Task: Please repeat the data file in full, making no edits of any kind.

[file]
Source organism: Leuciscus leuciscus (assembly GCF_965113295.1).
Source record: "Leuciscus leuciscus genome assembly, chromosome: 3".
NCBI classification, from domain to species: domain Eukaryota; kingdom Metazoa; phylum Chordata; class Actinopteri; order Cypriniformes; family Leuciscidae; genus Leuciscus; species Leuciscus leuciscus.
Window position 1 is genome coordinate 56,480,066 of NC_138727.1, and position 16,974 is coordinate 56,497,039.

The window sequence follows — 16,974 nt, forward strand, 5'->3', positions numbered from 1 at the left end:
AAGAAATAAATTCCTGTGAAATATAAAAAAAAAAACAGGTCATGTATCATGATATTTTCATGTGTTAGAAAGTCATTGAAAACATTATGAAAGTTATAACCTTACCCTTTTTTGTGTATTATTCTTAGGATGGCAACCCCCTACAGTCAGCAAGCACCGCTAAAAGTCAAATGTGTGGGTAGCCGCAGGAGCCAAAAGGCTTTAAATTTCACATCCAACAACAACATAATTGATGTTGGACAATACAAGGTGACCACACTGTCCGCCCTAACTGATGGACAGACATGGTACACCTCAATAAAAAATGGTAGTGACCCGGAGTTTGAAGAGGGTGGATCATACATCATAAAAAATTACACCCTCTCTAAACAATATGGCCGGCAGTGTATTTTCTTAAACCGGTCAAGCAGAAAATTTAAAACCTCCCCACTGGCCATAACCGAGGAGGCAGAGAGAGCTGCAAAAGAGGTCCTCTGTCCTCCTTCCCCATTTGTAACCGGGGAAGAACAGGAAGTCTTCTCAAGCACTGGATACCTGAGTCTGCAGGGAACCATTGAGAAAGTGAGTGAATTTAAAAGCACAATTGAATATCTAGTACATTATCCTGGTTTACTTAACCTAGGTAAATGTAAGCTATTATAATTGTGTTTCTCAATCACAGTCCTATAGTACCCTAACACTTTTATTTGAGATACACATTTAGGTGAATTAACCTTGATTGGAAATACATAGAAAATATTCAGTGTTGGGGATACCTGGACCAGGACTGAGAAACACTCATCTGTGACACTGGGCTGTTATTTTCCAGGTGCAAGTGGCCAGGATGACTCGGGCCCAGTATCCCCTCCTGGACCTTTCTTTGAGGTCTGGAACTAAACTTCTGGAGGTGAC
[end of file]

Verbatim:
Source organism: Leuciscus leuciscus (assembly GCF_965113295.1).
Source record: "Leuciscus leuciscus genome assembly, chromosome: 3".
NCBI classification, from domain to species: domain Eukaryota; kingdom Metazoa; phylum Chordata; class Actinopteri; order Cypriniformes; family Leuciscidae; genus Leuciscus; species Leuciscus leuciscus.
Window position 1 is genome coordinate 56,480,066 of NC_138727.1, and position 16,974 is coordinate 56,497,039.

The window sequence follows — 16,974 nt, forward strand, 5'->3', positions numbered from 1 at the left end:
AAGAAATAAATTCCTGTGAAATATAAAAAAAAAAACAGGTCATGTATCATGATATTTTCATGTGTTAGAAAGTCATTGAAAACATTATGAAAGTTATAACCTTACCCTTTTTTGTGTATTATTCTTAGGATGGCAACCCCCTACAGTCAGCAAGCACCGCTAAAAGTCAAATGTGTGGGTAGCCGCAGGAGCCAAAAGGCTTTAAATTTCACATCCAACAACAACATAATTGATGTTGGACAATACAAGGTGACCACACTGTCCGCCCTAACTGATGGACAGACATGGTACACCTCAATAAAAAATGGTAGTGACCCGGAGTTTGAAGAGGGTGGATCATACATCATAAAAAATTACACCCTCTCTAAACAATATGGCCGGCAGTGTATTTTCTTAAACCGGTCAAGCAGAAAATTTAAAACCTCCCCACTGGCCATAACCGAGGAGGCAGAGAGAGCTGCAAAAGAGGTCCTCTGTCCTCCTTCCCCATTTGTAACCGGGGAAGAACAGGAAGTCTTCTCAAGCACTGGATACCTGAGTCTGCAGGGAACCATTGAGAAAGTGAGTGAATTTAAAAGCACAATTGAATATCTAGTACATTATCCTGGTTTACTTAACCTAGGTAAATGTAAGCTATTATAATTGTGTTTCTCAATCACAGTCCTATAGTACCCTAACACTTTTATTTGAGATACACATTTAGGTGAATTAACCTTGATTGGAAATACATAGAAAATATTCAGTGTTGGGGATACCTGGACCAGGACTGAGAAACACTCATCTGTGACACTGGGCTGTTATTTTCCAGGTGCAAGTGGCCAGGATGACTCGGGCCCAGTATCCCCTCCTGGACCTTTCTTTGAGGTCTGGAACTAAACTTCTGGAGGTGAC